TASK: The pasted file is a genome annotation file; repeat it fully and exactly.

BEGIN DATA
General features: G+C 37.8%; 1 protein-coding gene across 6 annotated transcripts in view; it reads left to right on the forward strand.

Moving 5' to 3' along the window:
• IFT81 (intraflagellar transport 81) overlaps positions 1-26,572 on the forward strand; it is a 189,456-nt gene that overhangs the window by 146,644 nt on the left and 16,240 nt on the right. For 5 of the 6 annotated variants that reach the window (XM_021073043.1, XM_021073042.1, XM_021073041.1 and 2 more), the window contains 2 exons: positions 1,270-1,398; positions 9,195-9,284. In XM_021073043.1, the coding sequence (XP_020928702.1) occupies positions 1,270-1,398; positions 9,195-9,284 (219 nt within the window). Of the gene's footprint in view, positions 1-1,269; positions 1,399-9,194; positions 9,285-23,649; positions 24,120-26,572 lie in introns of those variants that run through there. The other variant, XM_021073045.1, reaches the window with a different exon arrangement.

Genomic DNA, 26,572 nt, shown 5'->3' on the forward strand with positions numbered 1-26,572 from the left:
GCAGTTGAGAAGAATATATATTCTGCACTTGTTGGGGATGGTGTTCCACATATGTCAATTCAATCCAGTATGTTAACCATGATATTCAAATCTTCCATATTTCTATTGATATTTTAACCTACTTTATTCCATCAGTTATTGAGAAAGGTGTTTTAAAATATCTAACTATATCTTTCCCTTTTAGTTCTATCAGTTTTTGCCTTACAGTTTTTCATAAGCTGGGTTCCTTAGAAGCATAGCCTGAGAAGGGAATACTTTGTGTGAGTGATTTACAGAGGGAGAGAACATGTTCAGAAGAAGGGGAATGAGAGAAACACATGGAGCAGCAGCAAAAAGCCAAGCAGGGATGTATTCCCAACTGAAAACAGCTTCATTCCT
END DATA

General features: G+C 37.8%; 1 protein-coding gene across 6 annotated transcripts in view; it reads left to right on the forward strand.

Moving 5' to 3' along the window:
• IFT81 (intraflagellar transport 81) overlaps positions 1-26,572 on the forward strand; it is a 189,456-nt gene that overhangs the window by 146,644 nt on the left and 16,240 nt on the right. For 5 of the 6 annotated variants that reach the window (XM_021073043.1, XM_021073042.1, XM_021073041.1 and 2 more), the window contains 2 exons: positions 1,270-1,398; positions 9,195-9,284. In XM_021073043.1, the coding sequence (XP_020928702.1) occupies positions 1,270-1,398; positions 9,195-9,284 (219 nt within the window). Of the gene's footprint in view, positions 1-1,269; positions 1,399-9,194; positions 9,285-23,649; positions 24,120-26,572 lie in introns of those variants that run through there. The other variant, XM_021073045.1, reaches the window with a different exon arrangement.

Genomic DNA, 26,572 nt, shown 5'->3' on the forward strand with positions numbered 1-26,572 from the left:
GCAGTTGAGAAGAATATATATTCTGCACTTGTTGGGGATGGTGTTCCACATATGTCAATTCAATCCAGTATGTTAACCATGATATTCAAATCTTCCATATTTCTATTGATATTTTAACCTACTTTATTCCATCAGTTATTGAGAAAGGTGTTTTAAAATATCTAACTATATCTTTCCCTTTTAGTTCTATCAGTTTTTGCCTTACAGTTTTTCATAAGCTGGGTTCCTTAGAAGCATAGCCTGAGAAGGGAATACTTTGTGTGAGTGATTTACAGAGGGAGAGAACATGTTCAGAAGAAGGGGAATGAGAGAAACACATGGAGCAGCAGCAAAAAGCCAAGCAGGGATGTATTCCCAACTGAAAACAGCTTCATTCCT